Then, a young man tapped me on the shoulder and spoke in Hebrew asking if he could talk to me. He told me that he had been listening to the conversation for the past fifteen minutes and asked me if I was sure the homeless man was not Jewish. I replied that I was sure. The young man then told me that he was from a Chareidi family and went off the derech two years ago. His parents never threw him out, but his community ostracized him. The father of one of his friends sat shiva for his son and six months later the father passed away. The friend did not want to sit shiva but the young man convinced him saying that his father sat shiva for him, so he should sit for his father.
This young man was on his way into the non-kosher restaurant when he saw me, a frum man with a beard, talking to the homeless non-Jew. The young man could not believe that I would spend so much time with the homeless man. Then and there he decided not to go to the non-kosher restaurant and asked me to direct him to a kosher restaurant. I went with him and sat down to eat with him. I spoke to the restaurant owner and the owner offered the young man a job, which I told him was a sign that Hashem wants him back and that he should continue eating kosher food. This is the way I was taught by my parents and grandmother, Omama, and I am proud to continue in their path.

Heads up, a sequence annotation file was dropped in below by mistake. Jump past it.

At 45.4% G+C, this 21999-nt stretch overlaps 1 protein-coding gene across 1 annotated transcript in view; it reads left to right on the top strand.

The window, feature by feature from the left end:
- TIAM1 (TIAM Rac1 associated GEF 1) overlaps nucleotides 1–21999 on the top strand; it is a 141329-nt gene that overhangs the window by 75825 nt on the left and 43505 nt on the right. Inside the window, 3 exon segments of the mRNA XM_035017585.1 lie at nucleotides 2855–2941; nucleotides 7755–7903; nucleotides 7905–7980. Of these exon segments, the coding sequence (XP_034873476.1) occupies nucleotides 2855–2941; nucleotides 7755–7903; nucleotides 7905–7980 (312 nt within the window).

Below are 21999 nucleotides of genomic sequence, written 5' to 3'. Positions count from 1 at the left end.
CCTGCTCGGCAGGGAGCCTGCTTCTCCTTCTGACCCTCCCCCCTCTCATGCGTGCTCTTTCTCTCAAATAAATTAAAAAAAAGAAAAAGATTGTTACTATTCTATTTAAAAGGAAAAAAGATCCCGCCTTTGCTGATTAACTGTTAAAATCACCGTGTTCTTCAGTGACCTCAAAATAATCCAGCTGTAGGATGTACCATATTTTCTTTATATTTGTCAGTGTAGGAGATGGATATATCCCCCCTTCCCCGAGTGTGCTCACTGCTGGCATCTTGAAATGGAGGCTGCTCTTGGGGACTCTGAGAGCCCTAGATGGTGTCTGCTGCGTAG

What Other People Say About About Rabbi Sholom Ber Hendel
“The OK restaurants are known for adhering to the highest standard of kashrus. We require a mashgiach temidi and are very particular about the products we bring in. Leafy vegetables and all produce are carefully checked. In order to enforce these standards we need a special person. Just being strict and a stickler for details is not enough. We need a yorei shamayim who is meurav bein habrios.
Rabbi Kalman Weinfeld combines these two traits together with his vast knowledge and experience to make him one of the recognized and foremost experts in food service kashrus today.
After the recent AKO Vaad (Association of Kashrus Organizations) meeting, where Rabbi Weinfeld gave a lecture, I heard only compliments from the heads of of the largest certifying agencies about Rabbi Weinfeld.”
— Rabbi Don Yoel Levy , Kashrus Administrator
“I learned from my mentors that a good mashgiach is someone who can be described as: משגיח מן החלונות מציץ מן החרכים– “he watches through the windows AND peers through the cracks” (Shlomo HaMelech, Shir HaShirim 2:9). Rabbi Kalman Weinfeld exemplifies both of these attributes. He is a well-recognized kashrus expert in the area of Food Service who retains the highest levels of kashrus possible. Nonetheless, his kashrus expertise is packaged within a warm personality and exceptional common sense (the fifth section of the Shulchan Oruch), making him an absolutely successful Food Service Rabbinic Coordinator respected by kashrus professionals, his staff and clients.”
— Rabbi Eli Lando, Chief Customer Relations Officer
“A professional in kashrus is one who knows the goal; but more than that, one who knows the correct way to achieve that goal, with respect and dignity. To get from A to B one can drive on the road, or, one can also drive on the sidewalk, but will then inevitably knock down pedestrians.
Rabbi Kalman Weinfield has learned (and teaches) the correct way to navigate and reach the desired standards of kashrus.”
— HaRav Usher Anshel Eckstein shlit”a , Belzer Dayan